The car accident described happened in 1943. They were coming back from the cattle market in Aylesbury in foggy conditions. Joe Gregory was in a coma for three weeks and the Welsh nurse who attended to him was Sylvia who he eventually married.

    • TRH Team

      says:

      Thank you Ivor for the additional information, I’ve added it as a link in the main article. Would you be willing to tell us more about the history of the Gregory family in the area? Maybe a written contribution?

  • Robert W. Underwood

    says:

    My father was George Herbert Underwood who after WW2 lived in Bournemouth, Chingford and finally Dunstable, one of his sisters Ella was married to George Ewart (Instantaneous Gas Hot Water Heaters) and they lived at Astrope Folly, Puttenham.
    To my knowledge my auntie Ella was quite a famous West End Performer until she met George Ewart who apparently became quite wealthy when he manufactured the early gas water heaters.
    The Underwood family who lived in Dunstable for many years use to visit our Auntie Ella and Uncle George at Astrope Folly every 2-3 months, then I believe the residence was a rather large bungalow with several acres of land.
    I believe my Auntie Ella and Uncle George were members and regular attendees at the local Golf Club, it was my understanding that my Auntie Ella accidently died (probably at Astrope Folly) from an overdose of sleeping tablets, this would have been probably mid to late 1950’s.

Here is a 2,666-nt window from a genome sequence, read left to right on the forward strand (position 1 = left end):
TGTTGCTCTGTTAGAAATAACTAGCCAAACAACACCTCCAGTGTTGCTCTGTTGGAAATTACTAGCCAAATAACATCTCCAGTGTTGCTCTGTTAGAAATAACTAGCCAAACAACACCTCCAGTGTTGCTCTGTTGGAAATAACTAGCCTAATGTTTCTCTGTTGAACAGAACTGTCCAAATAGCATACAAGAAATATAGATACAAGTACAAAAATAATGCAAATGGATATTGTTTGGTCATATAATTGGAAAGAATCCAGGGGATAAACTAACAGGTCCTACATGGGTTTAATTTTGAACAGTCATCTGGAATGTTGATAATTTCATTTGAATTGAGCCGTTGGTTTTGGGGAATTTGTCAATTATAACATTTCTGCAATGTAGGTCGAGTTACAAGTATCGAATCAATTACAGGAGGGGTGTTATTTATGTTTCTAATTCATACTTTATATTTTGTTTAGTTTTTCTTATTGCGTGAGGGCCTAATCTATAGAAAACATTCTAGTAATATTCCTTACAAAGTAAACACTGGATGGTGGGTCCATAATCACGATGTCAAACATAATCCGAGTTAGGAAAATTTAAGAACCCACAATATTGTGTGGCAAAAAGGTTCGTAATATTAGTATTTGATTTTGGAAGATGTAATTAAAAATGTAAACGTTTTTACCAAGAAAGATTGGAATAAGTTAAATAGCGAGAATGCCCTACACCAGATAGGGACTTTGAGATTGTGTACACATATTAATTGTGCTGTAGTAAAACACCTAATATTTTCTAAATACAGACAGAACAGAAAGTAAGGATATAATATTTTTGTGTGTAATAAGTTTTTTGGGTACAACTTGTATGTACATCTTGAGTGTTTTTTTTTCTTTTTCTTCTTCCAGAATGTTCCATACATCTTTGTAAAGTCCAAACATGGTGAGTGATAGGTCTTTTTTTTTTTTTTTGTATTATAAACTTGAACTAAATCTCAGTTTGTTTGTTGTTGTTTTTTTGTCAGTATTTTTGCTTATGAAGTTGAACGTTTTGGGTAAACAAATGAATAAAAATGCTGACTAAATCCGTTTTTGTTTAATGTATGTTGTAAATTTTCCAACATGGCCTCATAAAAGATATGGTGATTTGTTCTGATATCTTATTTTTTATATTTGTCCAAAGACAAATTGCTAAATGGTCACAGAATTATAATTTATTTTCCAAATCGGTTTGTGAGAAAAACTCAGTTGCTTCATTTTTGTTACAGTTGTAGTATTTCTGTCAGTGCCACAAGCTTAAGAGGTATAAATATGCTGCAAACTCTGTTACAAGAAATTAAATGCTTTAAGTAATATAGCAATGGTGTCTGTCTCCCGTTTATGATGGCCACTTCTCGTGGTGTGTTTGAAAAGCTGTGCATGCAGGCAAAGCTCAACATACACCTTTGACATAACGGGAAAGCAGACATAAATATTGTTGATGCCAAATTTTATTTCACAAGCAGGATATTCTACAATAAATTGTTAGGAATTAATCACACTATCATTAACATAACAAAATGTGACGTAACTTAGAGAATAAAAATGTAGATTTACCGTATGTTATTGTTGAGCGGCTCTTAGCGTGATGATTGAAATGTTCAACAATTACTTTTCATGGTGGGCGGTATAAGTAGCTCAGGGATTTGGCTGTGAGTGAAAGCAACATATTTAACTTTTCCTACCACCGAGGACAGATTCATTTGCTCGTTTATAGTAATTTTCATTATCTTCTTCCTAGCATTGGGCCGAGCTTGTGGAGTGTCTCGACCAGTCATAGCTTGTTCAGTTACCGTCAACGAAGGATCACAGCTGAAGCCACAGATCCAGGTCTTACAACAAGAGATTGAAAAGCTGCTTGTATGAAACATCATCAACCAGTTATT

My father George H. Underwood died in 1986 as of the writing of this posting all four children are still alive, they are Carolyn and Linda who live in Luton, my brother David who lives in Seaford, nr Folkestone and myself Robert W. Underwood (73) who moved to London in 1971 to study and work, moved back to Luton in 1974 to marry Mavis E. Underwood and then in 1979 we emigrated to the Jersey Shore, USA.
    From 1982 thru 2014 I was an Executive Administrator/Vice President at three major NYC, Medical Centers, we have 2 two daughters Rebecca (40) and Rachel (37) and four grandchildren Thomas, Weston, Sophia and Olivia.
    We still live in Toms River, NJ, USA, our daughter Rebecca live 15 mins away with Thomas and Weston and Rachel live 25 mins away in Jackson, NJ with James, Sophia & Olivia.
    Mavis (Mae) and I travel 3-4 junkets/year to Luton/Dunstable as we maintain a residence in Luton, we also travel to Kissimmee/Orlando, FL a couple of trips per year to inspect our rental properties.
    Back in the 1950’s I simply remember great family meet-ups often Sunday afternoons at Astrope Folly, all of us kid use to run all over the gardens and fields.

    “Great Time”

    Robert W. Underwood
    NSPE, ACHE, AIA, ASME, ASCE (Ret, USA)